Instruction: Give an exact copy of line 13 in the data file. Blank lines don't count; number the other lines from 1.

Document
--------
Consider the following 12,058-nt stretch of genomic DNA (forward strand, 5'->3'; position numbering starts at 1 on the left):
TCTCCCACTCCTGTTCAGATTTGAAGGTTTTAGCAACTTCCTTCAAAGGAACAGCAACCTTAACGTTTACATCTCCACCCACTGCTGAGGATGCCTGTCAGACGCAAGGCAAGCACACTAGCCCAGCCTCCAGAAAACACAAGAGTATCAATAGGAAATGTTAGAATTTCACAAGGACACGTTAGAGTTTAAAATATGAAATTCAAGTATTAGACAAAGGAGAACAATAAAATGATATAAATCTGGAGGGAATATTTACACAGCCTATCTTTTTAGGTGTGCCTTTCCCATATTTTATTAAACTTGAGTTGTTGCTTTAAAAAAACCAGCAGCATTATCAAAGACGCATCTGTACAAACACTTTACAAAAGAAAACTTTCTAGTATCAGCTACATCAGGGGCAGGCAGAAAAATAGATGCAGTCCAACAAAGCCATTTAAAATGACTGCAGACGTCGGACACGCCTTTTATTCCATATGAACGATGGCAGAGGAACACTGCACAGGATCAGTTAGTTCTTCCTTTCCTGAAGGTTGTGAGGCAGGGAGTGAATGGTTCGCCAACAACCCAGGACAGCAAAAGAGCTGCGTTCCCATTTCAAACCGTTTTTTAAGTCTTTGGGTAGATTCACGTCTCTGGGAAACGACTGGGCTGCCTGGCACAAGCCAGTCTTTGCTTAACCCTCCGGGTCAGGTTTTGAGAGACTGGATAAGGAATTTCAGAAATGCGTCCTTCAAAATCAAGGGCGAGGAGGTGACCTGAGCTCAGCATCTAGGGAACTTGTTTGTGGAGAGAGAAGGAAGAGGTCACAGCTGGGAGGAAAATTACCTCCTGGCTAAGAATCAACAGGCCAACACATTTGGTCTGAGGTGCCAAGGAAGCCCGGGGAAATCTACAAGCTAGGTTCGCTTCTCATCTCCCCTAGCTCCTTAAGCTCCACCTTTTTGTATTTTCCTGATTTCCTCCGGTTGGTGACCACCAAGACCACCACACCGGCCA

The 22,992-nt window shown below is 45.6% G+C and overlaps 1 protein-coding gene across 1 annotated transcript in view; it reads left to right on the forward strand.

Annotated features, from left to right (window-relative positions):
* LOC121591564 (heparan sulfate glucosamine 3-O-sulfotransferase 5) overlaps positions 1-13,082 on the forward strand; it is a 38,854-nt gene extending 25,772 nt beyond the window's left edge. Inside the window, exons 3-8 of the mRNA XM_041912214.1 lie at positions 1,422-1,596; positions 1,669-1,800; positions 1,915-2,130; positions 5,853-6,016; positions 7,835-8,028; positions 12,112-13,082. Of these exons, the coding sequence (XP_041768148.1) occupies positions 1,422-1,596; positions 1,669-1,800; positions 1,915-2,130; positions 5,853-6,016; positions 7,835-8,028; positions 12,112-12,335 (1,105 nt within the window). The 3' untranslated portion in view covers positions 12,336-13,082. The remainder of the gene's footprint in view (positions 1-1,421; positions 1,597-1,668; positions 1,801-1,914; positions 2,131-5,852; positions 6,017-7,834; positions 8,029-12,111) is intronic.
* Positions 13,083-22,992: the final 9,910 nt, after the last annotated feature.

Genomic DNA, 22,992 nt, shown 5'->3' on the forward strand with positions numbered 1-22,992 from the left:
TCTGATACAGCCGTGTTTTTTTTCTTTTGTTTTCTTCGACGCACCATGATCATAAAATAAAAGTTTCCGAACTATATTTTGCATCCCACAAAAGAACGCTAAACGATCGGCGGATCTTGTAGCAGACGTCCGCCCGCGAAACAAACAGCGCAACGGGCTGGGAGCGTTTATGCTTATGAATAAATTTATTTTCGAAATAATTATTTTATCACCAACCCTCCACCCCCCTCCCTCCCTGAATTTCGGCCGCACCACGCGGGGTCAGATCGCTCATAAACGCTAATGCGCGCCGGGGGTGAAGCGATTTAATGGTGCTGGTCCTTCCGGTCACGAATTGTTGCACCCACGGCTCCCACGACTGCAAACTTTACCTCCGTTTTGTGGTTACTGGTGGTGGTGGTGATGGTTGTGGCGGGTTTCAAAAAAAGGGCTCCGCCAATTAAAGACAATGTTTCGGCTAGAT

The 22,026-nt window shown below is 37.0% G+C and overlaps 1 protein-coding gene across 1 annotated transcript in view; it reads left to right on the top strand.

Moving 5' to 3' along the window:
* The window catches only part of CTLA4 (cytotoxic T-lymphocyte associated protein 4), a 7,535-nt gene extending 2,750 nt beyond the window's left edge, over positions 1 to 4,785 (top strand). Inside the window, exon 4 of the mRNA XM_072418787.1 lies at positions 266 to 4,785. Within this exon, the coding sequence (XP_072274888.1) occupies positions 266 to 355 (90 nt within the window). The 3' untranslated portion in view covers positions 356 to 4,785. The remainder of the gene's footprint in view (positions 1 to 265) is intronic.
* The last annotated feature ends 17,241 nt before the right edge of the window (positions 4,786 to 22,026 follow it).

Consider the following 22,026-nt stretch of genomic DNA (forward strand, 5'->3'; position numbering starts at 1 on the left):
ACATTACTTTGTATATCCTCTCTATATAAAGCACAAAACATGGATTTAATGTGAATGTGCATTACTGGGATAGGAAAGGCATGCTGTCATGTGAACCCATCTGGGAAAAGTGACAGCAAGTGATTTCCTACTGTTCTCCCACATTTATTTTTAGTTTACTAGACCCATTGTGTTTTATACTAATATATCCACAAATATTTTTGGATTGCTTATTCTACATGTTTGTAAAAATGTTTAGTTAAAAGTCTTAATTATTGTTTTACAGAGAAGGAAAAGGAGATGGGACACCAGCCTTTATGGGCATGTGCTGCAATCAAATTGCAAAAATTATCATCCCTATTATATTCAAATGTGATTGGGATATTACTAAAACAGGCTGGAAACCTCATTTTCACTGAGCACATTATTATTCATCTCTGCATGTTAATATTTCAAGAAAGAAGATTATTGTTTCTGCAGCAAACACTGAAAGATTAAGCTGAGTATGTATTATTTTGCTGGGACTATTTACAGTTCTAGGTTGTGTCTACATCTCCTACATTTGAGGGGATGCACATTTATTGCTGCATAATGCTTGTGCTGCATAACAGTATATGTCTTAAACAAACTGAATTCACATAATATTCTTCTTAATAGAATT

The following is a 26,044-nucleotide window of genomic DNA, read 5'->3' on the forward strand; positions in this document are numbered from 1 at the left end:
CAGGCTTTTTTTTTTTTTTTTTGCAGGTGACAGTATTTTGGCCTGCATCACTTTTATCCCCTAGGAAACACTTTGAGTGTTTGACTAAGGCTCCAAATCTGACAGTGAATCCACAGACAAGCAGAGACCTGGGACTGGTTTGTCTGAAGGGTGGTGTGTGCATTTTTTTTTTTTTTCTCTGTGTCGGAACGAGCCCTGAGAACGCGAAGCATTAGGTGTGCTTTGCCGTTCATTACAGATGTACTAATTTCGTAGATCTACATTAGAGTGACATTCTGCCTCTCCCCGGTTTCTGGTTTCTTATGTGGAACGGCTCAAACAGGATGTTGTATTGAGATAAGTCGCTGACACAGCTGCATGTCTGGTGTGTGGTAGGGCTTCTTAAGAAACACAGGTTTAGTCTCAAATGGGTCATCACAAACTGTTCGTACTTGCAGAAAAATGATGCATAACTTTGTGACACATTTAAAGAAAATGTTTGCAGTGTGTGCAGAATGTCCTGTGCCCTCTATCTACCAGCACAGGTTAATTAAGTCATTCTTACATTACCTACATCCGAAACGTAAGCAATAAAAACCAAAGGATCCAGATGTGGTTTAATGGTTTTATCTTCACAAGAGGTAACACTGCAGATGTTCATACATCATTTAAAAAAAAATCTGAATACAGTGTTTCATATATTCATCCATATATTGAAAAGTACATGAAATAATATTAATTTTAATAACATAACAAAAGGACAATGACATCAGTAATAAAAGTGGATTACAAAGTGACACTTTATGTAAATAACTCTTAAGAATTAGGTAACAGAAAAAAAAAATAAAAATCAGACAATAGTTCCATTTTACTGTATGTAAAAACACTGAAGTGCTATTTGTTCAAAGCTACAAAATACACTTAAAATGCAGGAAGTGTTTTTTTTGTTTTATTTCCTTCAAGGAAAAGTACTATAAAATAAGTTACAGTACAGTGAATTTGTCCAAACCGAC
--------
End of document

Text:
Consider the following 22,026-nt stretch of genomic DNA (forward strand, 5'->3'; position numbering starts at 1 on the left):